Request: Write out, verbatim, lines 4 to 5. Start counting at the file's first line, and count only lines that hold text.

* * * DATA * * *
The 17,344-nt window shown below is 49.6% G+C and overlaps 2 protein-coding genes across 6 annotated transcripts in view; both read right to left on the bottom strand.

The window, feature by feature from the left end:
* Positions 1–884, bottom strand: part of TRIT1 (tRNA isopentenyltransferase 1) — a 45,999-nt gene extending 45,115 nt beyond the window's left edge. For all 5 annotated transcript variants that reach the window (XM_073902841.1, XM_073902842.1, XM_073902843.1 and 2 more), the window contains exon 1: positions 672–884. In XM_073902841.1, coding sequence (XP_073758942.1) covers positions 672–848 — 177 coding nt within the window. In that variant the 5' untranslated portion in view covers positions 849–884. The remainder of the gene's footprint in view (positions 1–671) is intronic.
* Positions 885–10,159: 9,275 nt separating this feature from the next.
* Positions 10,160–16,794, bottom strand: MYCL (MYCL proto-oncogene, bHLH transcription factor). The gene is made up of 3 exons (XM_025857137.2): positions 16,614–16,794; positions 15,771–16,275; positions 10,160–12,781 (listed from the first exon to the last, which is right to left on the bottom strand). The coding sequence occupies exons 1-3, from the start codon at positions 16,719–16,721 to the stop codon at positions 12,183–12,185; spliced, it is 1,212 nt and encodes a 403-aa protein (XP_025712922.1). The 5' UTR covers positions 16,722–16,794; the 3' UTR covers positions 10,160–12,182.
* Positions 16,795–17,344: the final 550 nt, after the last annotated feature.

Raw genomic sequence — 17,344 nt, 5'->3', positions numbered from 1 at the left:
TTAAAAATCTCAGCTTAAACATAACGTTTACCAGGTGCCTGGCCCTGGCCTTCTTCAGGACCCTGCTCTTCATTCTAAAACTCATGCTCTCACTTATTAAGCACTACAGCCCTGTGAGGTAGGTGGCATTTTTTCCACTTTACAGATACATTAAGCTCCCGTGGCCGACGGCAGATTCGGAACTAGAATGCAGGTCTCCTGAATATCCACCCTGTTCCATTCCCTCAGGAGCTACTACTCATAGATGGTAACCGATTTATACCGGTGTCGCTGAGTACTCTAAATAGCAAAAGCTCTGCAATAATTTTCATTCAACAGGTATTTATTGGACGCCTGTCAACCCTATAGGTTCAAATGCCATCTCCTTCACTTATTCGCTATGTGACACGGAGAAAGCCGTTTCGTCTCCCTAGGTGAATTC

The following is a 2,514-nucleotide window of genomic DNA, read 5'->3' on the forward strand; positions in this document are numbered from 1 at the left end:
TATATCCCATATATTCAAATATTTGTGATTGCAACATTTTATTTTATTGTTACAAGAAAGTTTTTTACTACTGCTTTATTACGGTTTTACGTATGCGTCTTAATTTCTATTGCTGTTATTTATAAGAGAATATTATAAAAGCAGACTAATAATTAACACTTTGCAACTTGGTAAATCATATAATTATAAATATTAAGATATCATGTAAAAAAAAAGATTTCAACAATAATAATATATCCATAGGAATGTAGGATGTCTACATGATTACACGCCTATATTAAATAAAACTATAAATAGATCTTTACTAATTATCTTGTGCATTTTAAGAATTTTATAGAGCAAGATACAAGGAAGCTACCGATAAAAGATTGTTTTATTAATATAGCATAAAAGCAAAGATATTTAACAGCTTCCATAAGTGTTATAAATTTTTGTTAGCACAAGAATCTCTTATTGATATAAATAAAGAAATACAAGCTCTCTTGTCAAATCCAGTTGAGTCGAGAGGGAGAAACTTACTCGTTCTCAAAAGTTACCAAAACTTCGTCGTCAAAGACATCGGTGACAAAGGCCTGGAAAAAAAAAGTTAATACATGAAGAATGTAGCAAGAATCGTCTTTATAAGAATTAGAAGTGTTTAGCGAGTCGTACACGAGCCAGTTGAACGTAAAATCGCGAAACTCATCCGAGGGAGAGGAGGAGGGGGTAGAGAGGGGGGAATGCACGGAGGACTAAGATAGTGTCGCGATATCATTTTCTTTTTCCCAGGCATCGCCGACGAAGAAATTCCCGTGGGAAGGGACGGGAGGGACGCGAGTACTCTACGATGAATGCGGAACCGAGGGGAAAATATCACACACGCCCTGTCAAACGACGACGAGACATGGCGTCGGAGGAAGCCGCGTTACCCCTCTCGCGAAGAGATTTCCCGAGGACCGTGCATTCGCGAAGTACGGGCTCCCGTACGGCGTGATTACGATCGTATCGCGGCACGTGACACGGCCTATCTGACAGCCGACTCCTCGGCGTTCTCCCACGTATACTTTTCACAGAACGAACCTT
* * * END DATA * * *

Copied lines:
* Positions 885–10,159: 9,275 nt separating this feature from the next.
* Positions 10,160–16,794, bottom strand: MYCL (MYCL proto-oncogene, bHLH transcription factor). The gene is made up of 3 exons (XM_025857137.2): positions 16,614–16,794; positions 15,771–16,275; positions 10,160–12,781 (listed from the first exon to the last, which is right to left on the bottom strand). The coding sequence occupies exons 1-3, from the start codon at positions 16,719–16,721 to the stop codon at positions 12,183–12,185; spliced, it is 1,212 nt and encodes a 403-aa protein (XP_025712922.1). The 5' UTR covers positions 16,722–16,794; the 3' UTR covers positions 10,160–12,182.